Investing should be easy – just buy low and sell high – but most of us have trouble following that simple advice. There are principles and strategies that may enable you to put together an investment portfolio that reflects your risk tolerance, time horizon, and goals. Understanding these principles and strategies can help you avoid some of the pitfalls that snare some investors.
Do you know how long it may take for your investments to double in value? The Rule of 72 is a quick way to figure it out.
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For some, the social impact of investing is just as important as the return, perhaps more important.
Read this overview to learn how financial advisors are compensated.
Diversification is an investment principle designed to manage risk, but it can't prevent against a loss.
Over time, different investments' performances can shift a portfolio’s intent and risk profile. Rebalancing may be critical.
Understanding the economy's cycles can help put current business conditions in better perspective.
The S&P 500 represents a large portion of the value of the U.S. equity market, it may be worth understanding.
This questionnaire will help determine your tolerance for investment risk.
Use this calculator to better see the potential impact of compound interest on an asset.
This calculator can help you estimate how much you should be saving for college.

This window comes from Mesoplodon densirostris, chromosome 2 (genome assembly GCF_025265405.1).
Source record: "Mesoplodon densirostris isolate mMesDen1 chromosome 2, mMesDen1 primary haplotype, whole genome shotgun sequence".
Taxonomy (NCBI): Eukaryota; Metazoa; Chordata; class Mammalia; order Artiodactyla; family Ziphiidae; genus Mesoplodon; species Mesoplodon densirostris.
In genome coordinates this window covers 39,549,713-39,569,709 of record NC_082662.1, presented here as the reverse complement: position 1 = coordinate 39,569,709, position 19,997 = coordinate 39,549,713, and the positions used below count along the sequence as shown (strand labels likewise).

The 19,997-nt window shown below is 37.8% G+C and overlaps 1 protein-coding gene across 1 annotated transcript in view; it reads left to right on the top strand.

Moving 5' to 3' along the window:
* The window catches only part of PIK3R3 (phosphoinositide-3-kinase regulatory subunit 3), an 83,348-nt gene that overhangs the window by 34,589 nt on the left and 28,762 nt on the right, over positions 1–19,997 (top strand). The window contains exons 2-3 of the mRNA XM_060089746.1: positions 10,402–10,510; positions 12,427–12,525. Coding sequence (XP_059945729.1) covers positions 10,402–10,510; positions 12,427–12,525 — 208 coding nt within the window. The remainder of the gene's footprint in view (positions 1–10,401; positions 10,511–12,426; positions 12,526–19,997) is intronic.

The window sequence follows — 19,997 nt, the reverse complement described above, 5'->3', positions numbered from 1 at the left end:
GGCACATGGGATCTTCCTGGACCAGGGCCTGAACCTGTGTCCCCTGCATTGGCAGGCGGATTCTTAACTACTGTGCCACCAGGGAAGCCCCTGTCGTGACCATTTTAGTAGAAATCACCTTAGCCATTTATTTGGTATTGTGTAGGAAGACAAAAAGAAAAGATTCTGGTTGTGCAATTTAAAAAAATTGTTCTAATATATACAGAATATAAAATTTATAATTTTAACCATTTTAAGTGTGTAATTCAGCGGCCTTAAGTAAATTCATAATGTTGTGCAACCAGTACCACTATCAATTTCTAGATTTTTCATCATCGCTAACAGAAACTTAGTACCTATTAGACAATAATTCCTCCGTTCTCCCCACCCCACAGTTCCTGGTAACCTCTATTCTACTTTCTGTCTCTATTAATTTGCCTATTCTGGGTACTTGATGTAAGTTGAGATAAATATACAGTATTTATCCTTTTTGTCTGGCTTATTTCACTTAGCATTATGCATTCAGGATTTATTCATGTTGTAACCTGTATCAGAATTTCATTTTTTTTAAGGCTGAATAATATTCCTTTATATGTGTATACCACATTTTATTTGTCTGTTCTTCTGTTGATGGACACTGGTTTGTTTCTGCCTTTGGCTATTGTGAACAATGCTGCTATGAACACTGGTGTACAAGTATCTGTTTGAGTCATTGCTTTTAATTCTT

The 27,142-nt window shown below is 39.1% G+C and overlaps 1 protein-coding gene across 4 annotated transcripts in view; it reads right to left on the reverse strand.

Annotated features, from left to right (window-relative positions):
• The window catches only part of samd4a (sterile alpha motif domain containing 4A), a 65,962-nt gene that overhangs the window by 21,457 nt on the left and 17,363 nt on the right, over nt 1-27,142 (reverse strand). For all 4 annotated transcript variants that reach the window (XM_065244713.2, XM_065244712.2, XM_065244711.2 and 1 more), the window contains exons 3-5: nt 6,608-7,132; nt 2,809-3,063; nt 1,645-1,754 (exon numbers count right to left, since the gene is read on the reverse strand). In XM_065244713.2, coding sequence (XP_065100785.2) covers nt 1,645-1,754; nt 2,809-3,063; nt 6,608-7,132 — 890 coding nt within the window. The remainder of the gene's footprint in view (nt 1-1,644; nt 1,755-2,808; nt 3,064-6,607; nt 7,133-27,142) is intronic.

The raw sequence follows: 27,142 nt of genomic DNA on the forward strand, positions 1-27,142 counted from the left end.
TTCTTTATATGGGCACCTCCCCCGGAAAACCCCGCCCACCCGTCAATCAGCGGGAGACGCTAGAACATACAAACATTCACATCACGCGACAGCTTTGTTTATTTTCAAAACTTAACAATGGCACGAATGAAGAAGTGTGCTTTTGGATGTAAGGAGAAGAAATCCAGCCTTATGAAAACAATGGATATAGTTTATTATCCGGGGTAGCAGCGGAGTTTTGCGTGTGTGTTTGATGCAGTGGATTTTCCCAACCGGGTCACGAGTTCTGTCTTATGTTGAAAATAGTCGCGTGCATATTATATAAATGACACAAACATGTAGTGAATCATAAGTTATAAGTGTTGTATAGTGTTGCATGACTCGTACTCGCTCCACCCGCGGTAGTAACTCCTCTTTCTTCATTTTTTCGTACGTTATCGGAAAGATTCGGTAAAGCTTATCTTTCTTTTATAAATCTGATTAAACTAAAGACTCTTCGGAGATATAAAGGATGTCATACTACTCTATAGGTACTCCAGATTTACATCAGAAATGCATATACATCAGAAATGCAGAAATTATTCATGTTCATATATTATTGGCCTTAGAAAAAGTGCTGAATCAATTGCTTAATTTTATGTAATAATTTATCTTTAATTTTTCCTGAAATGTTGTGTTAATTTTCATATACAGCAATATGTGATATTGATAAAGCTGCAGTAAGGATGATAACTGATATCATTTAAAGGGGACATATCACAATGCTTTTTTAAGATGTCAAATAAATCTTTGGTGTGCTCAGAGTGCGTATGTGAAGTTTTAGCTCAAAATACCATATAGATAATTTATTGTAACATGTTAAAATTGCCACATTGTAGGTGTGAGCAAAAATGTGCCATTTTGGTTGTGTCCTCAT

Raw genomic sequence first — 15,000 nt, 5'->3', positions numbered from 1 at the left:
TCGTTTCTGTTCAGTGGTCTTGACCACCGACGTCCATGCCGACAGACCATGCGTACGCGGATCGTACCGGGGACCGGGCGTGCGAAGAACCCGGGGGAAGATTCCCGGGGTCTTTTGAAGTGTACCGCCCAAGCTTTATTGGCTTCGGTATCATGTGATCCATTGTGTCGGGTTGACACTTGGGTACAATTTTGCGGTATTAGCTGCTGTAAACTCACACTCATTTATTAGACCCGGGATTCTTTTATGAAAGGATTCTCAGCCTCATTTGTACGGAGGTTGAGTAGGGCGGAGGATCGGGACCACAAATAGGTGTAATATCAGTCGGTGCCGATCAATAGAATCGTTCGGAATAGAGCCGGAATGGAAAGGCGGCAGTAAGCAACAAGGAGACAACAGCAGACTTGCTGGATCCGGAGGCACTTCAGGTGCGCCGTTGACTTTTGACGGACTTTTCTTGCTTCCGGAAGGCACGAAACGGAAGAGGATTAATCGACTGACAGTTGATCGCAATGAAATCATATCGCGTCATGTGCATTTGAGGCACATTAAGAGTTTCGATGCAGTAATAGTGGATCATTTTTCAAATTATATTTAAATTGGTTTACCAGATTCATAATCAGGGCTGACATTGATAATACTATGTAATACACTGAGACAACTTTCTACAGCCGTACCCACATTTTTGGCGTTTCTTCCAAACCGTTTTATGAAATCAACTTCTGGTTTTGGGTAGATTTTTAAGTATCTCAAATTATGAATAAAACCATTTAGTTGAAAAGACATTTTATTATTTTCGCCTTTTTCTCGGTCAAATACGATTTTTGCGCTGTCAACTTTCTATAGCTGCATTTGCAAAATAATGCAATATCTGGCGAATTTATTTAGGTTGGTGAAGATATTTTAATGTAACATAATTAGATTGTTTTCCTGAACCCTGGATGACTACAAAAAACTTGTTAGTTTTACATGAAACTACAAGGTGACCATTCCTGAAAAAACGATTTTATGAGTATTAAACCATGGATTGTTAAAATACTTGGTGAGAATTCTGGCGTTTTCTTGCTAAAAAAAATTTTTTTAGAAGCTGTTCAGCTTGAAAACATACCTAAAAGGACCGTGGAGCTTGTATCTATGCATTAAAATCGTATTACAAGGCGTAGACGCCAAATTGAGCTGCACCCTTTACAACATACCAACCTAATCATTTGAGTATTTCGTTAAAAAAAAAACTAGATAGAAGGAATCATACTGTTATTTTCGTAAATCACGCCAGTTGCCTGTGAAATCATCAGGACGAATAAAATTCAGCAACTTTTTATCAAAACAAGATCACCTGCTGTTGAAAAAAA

This calculator helps determine your pre-tax and after-tax dividend yield on a particular stock.
Determine if you are eligible to contribute to a traditional or Roth IRA.
Estimate the potential impact taxes and inflation can have on the purchasing power of an investment.
There are some smart strategies that may help you pursue your investment objectives
Principles that can help create a portfolio designed to pursue investment goals.
When markets shift, experienced investors stick to their strategy.
Agent Jane Bond is on the case, cracking the code on bonds.
You’ve made investments your whole life. Work with us to help make the most of them.
In the world of finance, the effects of the "confidence gap" can be especially apparent.
All about how missing the best market days (or the worst!) might affect your portfolio.
Investors seeking world investments can choose between global and international funds. What's the difference?